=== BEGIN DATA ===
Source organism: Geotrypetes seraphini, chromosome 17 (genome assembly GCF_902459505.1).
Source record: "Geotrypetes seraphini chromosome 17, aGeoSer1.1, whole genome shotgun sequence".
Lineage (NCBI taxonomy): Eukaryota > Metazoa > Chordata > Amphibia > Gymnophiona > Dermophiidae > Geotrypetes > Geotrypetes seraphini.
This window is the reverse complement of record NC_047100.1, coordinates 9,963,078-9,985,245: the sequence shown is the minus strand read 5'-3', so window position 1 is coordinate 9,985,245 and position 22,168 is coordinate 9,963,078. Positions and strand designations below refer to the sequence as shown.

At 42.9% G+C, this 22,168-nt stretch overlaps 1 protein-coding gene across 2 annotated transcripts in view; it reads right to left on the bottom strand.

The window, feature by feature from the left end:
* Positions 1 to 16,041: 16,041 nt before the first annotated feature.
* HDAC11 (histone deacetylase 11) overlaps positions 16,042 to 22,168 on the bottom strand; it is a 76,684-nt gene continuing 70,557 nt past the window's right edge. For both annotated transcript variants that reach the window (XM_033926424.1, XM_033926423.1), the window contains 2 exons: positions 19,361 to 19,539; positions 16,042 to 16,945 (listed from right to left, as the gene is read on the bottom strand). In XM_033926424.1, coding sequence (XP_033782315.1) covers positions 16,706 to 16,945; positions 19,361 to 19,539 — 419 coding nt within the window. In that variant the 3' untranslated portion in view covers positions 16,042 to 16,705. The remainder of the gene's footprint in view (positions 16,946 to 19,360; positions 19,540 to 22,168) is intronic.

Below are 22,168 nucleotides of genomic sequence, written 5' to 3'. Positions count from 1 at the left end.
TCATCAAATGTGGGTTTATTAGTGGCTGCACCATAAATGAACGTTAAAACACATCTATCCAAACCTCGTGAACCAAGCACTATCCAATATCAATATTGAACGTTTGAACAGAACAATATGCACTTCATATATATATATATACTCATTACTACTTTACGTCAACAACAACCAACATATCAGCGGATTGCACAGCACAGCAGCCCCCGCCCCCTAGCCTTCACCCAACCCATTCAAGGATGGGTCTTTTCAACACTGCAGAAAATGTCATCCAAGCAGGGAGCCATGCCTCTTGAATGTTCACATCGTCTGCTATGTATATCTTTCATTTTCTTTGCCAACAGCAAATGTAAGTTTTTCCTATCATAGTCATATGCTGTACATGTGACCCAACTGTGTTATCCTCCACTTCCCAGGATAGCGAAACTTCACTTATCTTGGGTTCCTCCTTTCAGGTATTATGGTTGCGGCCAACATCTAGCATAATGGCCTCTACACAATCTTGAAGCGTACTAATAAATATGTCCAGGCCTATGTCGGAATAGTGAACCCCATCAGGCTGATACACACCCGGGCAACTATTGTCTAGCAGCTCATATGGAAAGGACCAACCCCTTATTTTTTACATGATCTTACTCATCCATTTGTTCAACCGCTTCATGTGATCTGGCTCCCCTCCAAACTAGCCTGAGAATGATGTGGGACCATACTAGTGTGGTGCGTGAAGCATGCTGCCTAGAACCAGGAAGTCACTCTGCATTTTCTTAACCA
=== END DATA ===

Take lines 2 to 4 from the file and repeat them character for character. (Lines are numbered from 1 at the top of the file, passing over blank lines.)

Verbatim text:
Source record: "Geotrypetes seraphini chromosome 17, aGeoSer1.1, whole genome shotgun sequence".
Lineage (NCBI taxonomy): Eukaryota > Metazoa > Chordata > Amphibia > Gymnophiona > Dermophiidae > Geotrypetes > Geotrypetes seraphini.
This window is the reverse complement of record NC_047100.1, coordinates 9,963,078-9,985,245: the sequence shown is the minus strand read 5'-3', so window position 1 is coordinate 9,985,245 and position 22,168 is coordinate 9,963,078. Positions and strand designations below refer to the sequence as shown.